From Joseph Palmer
Boston, Sept. 14, 1774
The spirit of liberty is amazingly increased, so that there is scarce a tory and hardly a neutral to be found in the country. This province seems ripe for a more popular government, if not restrained by congress, who will doubtless give all the encouragement to all that the good of the whole will admit of. Some talk of resuming our first charter, others of absolute independency. Our eye is to the congress—may wisdom direct your every step.—You will see that our government has told us, that the refusing submission to the late acts of parliament is general throughout the province; and that he should lay the same before his majesty:1 and since that I have received satisfaction that our friends to government are convinced they can’t carry these acts into effect; and are willing, if possible, to keep matters in a state of suspense until they hear from home. At the same time they continue to entrench and fortify the neck, professedly, and I believe really and only, for self-defence.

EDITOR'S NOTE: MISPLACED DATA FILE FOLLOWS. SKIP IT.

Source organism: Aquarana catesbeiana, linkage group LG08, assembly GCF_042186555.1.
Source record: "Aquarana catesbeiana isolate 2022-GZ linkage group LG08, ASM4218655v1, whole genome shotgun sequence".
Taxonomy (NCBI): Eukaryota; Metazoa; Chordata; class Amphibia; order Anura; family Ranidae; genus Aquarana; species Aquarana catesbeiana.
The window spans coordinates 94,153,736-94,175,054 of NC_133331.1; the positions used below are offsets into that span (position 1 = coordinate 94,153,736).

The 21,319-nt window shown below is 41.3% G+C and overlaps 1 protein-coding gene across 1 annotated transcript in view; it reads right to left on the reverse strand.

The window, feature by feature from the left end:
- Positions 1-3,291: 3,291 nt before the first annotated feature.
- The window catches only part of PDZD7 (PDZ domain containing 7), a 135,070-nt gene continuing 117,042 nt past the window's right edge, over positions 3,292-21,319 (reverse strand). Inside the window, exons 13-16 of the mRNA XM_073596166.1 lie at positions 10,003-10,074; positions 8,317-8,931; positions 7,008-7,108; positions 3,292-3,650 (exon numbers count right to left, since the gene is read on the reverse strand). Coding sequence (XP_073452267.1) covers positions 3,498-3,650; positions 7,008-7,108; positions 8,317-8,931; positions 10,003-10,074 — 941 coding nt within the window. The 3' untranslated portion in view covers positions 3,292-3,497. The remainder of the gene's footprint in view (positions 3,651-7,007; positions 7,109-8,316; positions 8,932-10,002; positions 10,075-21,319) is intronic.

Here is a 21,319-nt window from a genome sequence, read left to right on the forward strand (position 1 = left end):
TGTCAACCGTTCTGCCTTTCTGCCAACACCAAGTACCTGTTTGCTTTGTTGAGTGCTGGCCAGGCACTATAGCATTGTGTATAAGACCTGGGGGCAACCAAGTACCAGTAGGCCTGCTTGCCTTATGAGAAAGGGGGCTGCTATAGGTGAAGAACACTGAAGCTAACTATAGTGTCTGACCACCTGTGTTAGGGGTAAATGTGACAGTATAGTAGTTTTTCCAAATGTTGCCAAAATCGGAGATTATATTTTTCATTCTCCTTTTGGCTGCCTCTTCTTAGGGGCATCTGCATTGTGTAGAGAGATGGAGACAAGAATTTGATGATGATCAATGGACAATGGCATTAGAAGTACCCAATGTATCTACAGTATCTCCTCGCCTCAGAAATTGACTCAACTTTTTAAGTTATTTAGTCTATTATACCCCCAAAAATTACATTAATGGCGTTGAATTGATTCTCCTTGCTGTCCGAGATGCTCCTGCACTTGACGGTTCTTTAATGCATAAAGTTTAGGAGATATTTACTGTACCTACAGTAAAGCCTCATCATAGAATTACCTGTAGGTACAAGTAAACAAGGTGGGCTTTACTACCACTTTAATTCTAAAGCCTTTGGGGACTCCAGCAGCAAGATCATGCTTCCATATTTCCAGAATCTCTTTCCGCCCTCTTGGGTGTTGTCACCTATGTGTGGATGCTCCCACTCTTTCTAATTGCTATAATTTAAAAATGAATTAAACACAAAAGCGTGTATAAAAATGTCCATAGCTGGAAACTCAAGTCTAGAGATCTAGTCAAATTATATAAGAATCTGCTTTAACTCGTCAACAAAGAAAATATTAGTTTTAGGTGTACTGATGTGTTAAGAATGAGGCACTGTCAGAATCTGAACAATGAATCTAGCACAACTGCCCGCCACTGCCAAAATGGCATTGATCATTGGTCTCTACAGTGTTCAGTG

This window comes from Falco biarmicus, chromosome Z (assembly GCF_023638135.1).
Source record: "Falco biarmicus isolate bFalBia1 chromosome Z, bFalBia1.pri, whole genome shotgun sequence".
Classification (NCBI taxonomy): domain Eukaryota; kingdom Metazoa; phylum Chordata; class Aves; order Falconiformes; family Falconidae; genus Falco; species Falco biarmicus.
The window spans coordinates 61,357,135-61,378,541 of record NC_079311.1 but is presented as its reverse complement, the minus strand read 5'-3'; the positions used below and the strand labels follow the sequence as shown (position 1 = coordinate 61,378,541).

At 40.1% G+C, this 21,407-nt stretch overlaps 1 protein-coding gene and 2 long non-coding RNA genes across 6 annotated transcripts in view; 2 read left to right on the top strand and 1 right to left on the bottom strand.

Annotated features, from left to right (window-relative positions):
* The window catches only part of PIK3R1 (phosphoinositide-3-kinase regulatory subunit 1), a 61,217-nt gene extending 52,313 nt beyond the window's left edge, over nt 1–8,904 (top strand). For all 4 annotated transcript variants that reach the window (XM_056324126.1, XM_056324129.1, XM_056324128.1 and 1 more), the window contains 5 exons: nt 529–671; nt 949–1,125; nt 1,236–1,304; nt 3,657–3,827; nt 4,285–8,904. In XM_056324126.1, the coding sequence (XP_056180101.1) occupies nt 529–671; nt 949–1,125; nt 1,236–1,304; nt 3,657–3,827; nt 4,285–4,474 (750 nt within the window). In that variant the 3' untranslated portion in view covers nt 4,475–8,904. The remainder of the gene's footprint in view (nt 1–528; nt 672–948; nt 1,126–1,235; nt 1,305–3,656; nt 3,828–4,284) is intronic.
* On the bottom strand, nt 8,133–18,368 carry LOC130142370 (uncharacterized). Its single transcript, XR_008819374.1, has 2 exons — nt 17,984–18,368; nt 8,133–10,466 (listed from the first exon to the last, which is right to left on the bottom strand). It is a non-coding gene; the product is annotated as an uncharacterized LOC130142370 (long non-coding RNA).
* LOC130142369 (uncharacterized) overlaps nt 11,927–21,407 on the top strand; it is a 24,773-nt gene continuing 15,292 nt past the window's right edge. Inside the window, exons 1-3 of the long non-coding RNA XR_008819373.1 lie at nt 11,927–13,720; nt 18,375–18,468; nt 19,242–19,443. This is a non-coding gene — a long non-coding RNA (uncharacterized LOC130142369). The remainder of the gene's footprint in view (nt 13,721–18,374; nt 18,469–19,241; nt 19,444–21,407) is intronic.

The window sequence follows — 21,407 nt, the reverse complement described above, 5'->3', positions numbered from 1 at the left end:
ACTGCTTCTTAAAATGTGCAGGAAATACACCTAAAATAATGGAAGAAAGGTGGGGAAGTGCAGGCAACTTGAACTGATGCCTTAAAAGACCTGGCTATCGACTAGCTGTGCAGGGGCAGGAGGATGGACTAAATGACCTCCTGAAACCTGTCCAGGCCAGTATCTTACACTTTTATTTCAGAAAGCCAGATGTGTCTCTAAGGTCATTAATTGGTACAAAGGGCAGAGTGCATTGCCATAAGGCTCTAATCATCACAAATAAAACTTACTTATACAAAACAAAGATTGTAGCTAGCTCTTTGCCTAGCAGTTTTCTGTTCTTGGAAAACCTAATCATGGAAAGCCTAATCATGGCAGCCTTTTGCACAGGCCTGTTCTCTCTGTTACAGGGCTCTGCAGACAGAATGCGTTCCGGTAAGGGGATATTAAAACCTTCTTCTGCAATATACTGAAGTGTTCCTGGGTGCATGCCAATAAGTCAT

MS not found. Reprinted from extract in (Niles, Principles and Acts description begins Hezekiah Niles, Principles and Acts of the Revolution in America, Baltimore, 1822. description ends ), p. 322.
1. The italicized passage is a paraphrase of the last paragraph of Gen. Gage’s reply on 12 Sept. 1774 to the address from the Suffolk Co. Convention protesting Gage’s fortifications and the seizure of gunpowder (Mass. Provincial Congress, Jours. description begins William Lincoln, ed., The Journals of Each Provincial Congress of Massachusetts in 1774 and 1775, and of the Committee of Safety, Boston, 1838. description ends , p. 607).